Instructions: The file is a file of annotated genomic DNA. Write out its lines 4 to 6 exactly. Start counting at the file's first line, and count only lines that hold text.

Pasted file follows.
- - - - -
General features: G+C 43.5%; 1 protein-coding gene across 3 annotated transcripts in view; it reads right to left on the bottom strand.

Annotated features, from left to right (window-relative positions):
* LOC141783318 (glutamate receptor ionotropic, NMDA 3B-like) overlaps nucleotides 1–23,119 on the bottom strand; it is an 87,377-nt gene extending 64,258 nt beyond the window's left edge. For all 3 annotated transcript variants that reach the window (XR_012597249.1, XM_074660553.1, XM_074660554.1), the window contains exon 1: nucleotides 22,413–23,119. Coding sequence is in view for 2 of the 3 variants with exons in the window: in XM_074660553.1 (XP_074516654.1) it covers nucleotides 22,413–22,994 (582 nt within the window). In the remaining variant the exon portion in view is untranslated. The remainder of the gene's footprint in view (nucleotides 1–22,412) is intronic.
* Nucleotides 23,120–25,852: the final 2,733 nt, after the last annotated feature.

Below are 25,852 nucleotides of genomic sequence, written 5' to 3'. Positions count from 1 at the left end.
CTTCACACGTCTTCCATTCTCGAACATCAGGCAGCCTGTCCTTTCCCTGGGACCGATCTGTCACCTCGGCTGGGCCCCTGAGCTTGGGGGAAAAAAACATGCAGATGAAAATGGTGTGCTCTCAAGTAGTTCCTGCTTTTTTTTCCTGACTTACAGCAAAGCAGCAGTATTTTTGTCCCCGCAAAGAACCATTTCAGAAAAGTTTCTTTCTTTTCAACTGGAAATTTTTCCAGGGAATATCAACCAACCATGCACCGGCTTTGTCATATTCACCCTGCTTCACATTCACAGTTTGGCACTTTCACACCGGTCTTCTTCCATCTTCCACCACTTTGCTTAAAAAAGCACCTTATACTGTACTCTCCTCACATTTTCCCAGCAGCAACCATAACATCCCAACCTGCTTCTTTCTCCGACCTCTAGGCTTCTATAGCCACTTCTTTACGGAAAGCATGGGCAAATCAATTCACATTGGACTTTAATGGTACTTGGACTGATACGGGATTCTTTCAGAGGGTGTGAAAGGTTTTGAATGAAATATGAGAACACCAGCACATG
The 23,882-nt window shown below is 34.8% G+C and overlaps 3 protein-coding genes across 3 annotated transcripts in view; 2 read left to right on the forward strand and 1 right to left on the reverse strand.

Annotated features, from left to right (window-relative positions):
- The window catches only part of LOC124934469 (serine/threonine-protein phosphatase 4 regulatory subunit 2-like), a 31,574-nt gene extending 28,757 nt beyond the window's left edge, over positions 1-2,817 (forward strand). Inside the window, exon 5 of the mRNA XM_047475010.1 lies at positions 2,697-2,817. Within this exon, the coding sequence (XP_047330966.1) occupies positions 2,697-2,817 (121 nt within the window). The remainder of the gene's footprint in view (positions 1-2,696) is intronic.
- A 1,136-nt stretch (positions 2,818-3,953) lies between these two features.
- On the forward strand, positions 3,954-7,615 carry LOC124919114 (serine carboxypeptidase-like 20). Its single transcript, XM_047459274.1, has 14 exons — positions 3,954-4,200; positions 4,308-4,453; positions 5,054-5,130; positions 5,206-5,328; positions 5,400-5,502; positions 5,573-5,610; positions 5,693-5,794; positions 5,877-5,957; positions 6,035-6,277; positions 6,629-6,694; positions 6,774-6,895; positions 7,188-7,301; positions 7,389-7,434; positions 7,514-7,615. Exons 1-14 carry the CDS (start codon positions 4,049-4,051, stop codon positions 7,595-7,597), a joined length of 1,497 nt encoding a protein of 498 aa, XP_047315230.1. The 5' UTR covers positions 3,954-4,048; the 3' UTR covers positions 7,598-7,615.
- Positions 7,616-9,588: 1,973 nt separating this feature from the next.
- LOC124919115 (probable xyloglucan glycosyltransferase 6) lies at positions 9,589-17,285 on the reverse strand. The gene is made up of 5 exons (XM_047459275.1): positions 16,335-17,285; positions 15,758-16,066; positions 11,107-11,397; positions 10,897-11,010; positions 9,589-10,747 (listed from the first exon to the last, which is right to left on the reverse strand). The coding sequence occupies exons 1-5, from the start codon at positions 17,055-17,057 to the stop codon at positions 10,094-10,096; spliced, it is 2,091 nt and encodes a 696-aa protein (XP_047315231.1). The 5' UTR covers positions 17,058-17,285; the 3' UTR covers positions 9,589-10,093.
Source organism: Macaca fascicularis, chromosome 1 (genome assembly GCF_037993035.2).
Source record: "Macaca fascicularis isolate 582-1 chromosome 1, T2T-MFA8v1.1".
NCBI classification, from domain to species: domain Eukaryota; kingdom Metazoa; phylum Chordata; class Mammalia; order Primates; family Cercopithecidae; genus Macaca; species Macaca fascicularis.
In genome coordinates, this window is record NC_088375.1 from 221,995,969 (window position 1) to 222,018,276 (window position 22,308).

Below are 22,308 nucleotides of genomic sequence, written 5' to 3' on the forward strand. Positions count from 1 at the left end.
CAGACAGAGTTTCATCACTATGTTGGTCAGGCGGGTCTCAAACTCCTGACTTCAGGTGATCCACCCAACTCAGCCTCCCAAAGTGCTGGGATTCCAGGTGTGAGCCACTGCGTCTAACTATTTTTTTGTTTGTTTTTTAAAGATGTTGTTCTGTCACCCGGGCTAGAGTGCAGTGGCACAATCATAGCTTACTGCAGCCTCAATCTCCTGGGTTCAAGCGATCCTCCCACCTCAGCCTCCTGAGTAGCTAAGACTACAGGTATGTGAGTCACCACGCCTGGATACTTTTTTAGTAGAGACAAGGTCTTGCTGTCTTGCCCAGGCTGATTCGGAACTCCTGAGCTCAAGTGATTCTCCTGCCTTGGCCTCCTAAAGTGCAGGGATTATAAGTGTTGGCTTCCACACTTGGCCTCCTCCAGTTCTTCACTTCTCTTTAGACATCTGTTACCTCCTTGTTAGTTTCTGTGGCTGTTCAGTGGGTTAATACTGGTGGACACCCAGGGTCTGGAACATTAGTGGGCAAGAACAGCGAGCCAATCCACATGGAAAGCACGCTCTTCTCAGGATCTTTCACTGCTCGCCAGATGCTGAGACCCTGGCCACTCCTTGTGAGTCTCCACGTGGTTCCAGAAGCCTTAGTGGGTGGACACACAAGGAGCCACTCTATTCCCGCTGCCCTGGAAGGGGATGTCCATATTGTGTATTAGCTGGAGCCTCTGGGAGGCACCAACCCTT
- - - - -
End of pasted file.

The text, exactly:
* Nucleotides 23,120–25,852: the final 2,733 nt, after the last annotated feature.

Below are 25,852 nucleotides of genomic sequence, written 5' to 3'. Positions count from 1 at the left end.
CTTCACACGTCTTCCATTCTCGAACATCAGGCAGCCTGTCCTTTCCCTGGGACCGATCTGTCACCTCGGCTGGGCCCCTGAGCTTGGGGGAAAAAAACATGCAGATGAAAATGGTGTGCTCTCAAGTAGTTCCTGCTTTTTTTTCCTGACTTACAGCAAAGCAGCAGTATTTTTGTCCCCGCAAAGAACCATTTCAGAAAAGTTTCTTTCTTTTCAACTGGAAATTTTTCCAGGGAATATCAACCAACCATGCACCGGCTTTGTCATATTCACCCTGCTTCACATTCACAGTTTGGCACTTTCACACCGGTCTTCTTCCATCTTCCACCACTTTGCTTAAAAAAGCACCTTATACTGTACTCTCCTCACATTTTCCCAGCAGCAACCATAACATCCCAACCTGCTTCTTTCTCCGACCTCTAGGCTTCTATAGCCACTTCTTTACGGAAAGCATGGGCAAATCAATTCACATTGGACTTTAATGGTACTTGGACTGATACGGGATTCTTTCAGAGGGTGTGAAAGGTTTTGAATGAAATATGAGAACACCAGCACATG